The Agony Column

Author Interview: Susan Casey


casey-voices_in_the_ocean-homeSusan Casey discusses her new book Voices in the Ocean: “A Journey Into the Wild and Haunting World of Dolphins”.

She talks about new developments since the book that show how dolphins heal themselves in an amazing and almost inexplicable manner.

Rick Kleffel writes about Susan Casey’s new book:

Science, Empathy and Self 

Science is an art; writing about science requires both literary skill and scientific acumen, as well as an inner source of interest. Susan Casey has a deep, intuitive connection to our planet’s oceans. Her ability to write so well about them comes from a personal connection that cannot and need not be explained.

This is the unspoken power underlying her latest book, ‘Voices in the Ocean: A Journey into the Wild and Haunting World of Dolphins.’ Casey merges scientific and emotional logic to craft books that are striking intellectually and spiritually, and her examination of our relationship with this selection of sentient beings who live in the ocean finds her at her finest. This is not a book about “what.” This is a book about “who.”


Author Interview: Stephen Witt


witt-how_music_got_free-400Rick Kleffel speaks with reporter Stephen Witt about his book How Music Got Free: The End of an Industry, the Turn of the Century and the Patient Zero of Piracy.

He followed an electronic trail that led him from the most powerful man in American music, to a temporary factory worker and a German genius.

The untold story of the remaking of modern music…

Author Interview: Karen Joy Fowler


fowler_w_coverRick Kleffel is joined by national bestselling writer and Man Booker Award nominee Karen Joy Fowler to discuss Black Glass, her collection of short stories.

Dr. Michael Gazzaniga



Neuroscience legend Michael Gazzaniga who as a student, discovered the split between the left and right halves of the human brain, discuss his science memoir, Tales from Both Sides of the Brain.

Plus, National Geogrpahic’s Dan Buettner on The Blue Zones Solution: Eating and Living Like the World’s Healthiest People.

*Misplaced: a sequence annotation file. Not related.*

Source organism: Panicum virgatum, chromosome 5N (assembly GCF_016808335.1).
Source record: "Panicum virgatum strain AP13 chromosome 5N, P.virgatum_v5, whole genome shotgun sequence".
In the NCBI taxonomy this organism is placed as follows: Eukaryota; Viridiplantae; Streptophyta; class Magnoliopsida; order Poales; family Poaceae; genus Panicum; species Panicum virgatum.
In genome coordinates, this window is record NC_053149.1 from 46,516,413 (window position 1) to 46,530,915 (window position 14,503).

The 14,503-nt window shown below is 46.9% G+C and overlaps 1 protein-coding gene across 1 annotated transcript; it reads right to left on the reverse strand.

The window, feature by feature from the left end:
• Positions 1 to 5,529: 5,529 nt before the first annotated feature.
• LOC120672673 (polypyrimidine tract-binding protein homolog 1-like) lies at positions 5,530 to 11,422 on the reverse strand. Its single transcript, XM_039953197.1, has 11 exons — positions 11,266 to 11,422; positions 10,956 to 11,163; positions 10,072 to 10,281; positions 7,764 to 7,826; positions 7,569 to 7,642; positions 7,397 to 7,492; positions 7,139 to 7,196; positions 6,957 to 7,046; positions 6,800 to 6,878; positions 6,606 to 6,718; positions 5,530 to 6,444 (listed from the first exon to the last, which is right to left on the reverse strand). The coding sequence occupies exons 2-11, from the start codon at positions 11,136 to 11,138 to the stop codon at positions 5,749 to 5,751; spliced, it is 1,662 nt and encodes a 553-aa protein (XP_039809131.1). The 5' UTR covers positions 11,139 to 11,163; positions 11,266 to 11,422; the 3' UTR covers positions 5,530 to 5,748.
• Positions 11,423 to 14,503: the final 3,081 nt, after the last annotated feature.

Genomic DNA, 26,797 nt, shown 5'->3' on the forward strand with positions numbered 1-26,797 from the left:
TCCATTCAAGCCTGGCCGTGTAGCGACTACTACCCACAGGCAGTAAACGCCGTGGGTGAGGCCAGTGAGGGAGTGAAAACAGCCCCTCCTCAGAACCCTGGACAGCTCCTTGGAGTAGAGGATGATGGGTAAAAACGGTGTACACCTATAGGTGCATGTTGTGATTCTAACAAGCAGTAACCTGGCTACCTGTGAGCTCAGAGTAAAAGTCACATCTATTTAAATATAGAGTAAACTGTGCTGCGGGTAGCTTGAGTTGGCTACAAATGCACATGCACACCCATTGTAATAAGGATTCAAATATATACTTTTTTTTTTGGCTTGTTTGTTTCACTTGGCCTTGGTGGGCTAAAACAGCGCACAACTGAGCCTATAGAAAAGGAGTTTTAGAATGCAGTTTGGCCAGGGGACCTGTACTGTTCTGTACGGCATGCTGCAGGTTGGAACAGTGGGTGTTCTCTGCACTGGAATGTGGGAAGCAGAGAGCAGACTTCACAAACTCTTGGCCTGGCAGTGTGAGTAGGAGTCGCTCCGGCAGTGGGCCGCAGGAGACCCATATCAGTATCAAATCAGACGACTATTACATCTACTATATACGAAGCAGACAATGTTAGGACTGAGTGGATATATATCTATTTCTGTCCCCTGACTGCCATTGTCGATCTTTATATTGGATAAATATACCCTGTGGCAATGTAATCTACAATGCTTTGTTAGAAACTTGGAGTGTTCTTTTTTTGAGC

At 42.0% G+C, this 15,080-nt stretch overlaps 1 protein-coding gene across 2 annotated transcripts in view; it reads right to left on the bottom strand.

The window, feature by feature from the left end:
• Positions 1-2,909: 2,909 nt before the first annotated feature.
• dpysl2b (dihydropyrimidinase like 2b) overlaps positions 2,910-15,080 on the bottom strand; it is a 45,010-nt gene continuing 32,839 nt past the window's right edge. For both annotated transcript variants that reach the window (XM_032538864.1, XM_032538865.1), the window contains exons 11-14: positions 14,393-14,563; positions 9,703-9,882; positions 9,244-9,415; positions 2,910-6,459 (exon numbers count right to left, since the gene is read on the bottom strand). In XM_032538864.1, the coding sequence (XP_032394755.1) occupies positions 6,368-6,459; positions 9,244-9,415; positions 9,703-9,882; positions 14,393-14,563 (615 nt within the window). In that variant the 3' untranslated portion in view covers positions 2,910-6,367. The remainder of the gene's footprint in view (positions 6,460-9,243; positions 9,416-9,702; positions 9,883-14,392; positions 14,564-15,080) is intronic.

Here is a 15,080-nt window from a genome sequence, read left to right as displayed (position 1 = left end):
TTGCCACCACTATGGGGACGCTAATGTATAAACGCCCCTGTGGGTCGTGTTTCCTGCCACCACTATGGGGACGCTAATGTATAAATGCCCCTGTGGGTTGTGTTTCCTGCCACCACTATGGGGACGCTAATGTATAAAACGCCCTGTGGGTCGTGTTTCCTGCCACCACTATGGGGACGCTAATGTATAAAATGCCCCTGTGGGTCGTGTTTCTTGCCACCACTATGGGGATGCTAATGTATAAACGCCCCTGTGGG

Interview with Barney Frank

Rick Kleffel with Barney Frank

Rick Kleffel with Barney Frank

Humor, power and politics — inside the sausage factory.  Representative Barney Frank discusses his book, Frank.

Then, author Jon Ronson on the horror of Internet embarrassment in his new book, So You’ve Been Publicly Shamed.

Interviews with Authors Patrice Vecchione and Daniel Handler


book-step-into-natureAuthor of Step Into Nature: Nurturing Imagination and Spirit in Everyday Life, Patrice Vecchione joins Rick to discuss her new book.

Rick also spoke with Daniel Handler AKA Lemony Snicket, about his new book We Are Pirates.

Then, Geoff Dyer has Another Great Day At Sea: Life Aboard the George HWW Bush.

They Want Your Bad Debt



Author Jake Halperin

Author Jake Halperin

If you’ve ever received a phone call asking for payment on a credit card debt you thought had been forgotten, then you’ve been at the edges of the grey market for uncollected credit. This week, we spoke with author Jake Halpern about his new book, Bad Paper: Chasing Debt from Wall Street to the Underworld.

Listen to Jake Halpern for about a minute, and you’ll see where the incredible energy in ‘Bad Paper: Chasing Debt from Wall Street to the Underworld’ comes from. This is one of those interviews where you’ll hear his voice reading the book to you when you pick it up. If you wonder what exactly is meant by “coiled energy,” Halpern’s voice is a great definition.

Halpern combines that great voice with an equally great storytelling sensibility. His speaking and his prose voice are used to best advantage to take you on a journey to a world within our world that you might not ever have suspected could exist. I will warn readers that hearing this interview is very likely to make you want to buy and read the book. To me it has all the makings of a classic.

Jake and I talked about some of the nuts and bolts of the book, and some of the stories in the book, but as well we discussed the how and why of writing the book. In both cases, he’s a great storyteller, offering insights into his characters as his means of creating them.

The story behind the book is nearly as wild as the story within the book. While you’d think all this reportage is just a bit (or really, a LOT) of pounding the pavements and knocking on door (and there is plenty of that), there is also a wild card in there that, well, just reeks of how we’re doing crime in the 21st century. The Kinks have a good song about that; “Everybody’s a dreamer / and everybody’s a star /everybody’s in showbiz / it doesn’t matter who you are…”